picture-3589We no longer have a household of children, but we still have a fair number of young’uns around the place. Our own kids are young adults now and are busy in their own lives. One lives not so far away, close enough to stop in to fill grocery bags of fresh produce to take home, borrow cookbooks, or simply visit for a ‘taste of home’. I love this, really, I do. The other has already built his own cabin just beyond our place and through the woods. He has his own small carpentry business and is constantly on the go…no grass grows under the feet of this boy, that’s for sure. Then we have our assortment of young people who live and work with us. WWOOFers and an intern at the moment, living in the little dwellings that are scattered around the property. I truly love the energy these young people bring to our days. The conversations we have with them are always so full of ideas and promise. They all take such a genuine interest in the world and they are committed to doing their best for this planet and humanity. They have a vision for themselves and a vision for how they can serve the world. All of this keeps me very hopeful for the future. Often, our conversations together delve into farming, sustainability, politics, religion, science… you name it and we’ve probably sat around the kitchen table and shared thoughts with one another. In the evening, I love watching them seek one another out, walking foot paths through the woods to sit around a campfire or make food together and engage in their own round table of conversation. Laughter, banter, opinions, singing, we hear it all….and it is such a privilege to bear witness to their growth and experiences. The people who come to learn here at the nursery are a great help to us. We do our best to teach them as much as we can, to send them off knowing how to grow food, or to use a foraged plant for a particular medicinal remedy, or to spin wool or make cheese, skills that we hope will be of use to them on their own journey. What they may not know but I should remind myself to tell them more often, is that each one leaves us feeling better about the world. Not just because they now know how to thin carrots or identify a native plant ( although these are great skills to acquire!) but because they are people you can be proud to stand behind. The future will be better, safer, and kinder with these young people making their way forward. They are searching for ways to make a difference, they want the world to be a better place for everyone. They are willing to make sacrifices and commit themselves to choosing a life that is not self-serving, but one that contributes to the greater good. I love them all. I am proud of each one, including our own. It may seem or appear that the world is on a slippery slope, one that does not bode well for the future. This may be true and there are many areas of concern, no doubt, but when I sit across the table from one of our young visitors and listen to their hope and vision of the future, I am reassured of their intent and ability to turn the ship around. I’ll grab an oar and gladly help them row!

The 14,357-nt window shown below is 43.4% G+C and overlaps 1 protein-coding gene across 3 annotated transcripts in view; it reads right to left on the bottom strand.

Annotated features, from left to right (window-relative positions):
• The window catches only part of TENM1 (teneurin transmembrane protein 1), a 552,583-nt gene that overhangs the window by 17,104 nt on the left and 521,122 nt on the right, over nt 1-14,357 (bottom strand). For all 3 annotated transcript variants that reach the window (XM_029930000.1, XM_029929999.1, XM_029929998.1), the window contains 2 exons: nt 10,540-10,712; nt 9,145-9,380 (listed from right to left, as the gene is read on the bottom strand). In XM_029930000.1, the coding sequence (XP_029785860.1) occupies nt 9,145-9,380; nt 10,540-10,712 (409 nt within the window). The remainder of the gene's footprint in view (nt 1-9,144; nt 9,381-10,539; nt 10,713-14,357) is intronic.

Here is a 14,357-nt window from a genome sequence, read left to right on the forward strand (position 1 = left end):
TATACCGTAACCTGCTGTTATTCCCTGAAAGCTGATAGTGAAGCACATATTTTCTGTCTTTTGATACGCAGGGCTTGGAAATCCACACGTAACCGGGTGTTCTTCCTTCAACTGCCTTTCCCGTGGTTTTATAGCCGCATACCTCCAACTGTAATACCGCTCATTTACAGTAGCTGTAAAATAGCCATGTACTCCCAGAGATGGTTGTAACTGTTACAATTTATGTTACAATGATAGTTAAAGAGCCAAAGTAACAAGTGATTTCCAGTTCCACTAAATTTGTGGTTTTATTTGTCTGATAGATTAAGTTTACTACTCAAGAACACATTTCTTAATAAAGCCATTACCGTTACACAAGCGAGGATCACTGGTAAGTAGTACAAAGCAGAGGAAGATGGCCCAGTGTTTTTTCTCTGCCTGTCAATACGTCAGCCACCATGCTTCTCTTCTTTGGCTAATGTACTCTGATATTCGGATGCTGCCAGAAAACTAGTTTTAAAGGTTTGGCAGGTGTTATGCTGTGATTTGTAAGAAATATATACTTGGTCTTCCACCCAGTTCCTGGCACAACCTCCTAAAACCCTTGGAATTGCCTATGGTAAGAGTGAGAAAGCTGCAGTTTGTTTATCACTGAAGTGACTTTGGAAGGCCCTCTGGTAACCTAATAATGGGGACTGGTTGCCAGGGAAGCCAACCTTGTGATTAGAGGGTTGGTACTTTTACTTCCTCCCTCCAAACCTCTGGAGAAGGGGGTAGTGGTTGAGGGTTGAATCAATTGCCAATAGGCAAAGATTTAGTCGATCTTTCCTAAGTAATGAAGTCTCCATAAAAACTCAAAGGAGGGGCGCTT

One Of The Most Important Things I’ll Ever Ask Of You On This Blog…….

Please find a way to watch this film, SEED The Untold Story. It will be shown here in Maine at the Railroad Square Cinema in Waterville. Their week-long run begins on Friday, September 16th. (Showtimes to be announced.) Check out Railroad Square Theater for more info. If you live elsewhere, please visit this site: http://www.seedthemovie.com/ to find screenings in your area. You can watch a clip of the film by going here: https://vimeo.com/97882647
As 94% of our vegetable seed varieties have been lost, as seed diversity which is essential to the health and well-being of our planet becomes increasingly threatened, as we struggle to feed the growing numbers of humans and animals that reside on this planet, it is crucial that all people understand what is happening to our traditional seed sources. Look for cinemas or venues that will be showing this film….please. We will be in Waterville, Maine on Friday night watching and supporting this production. Please take the time to watch this film…. its message is so dearly important to all of us.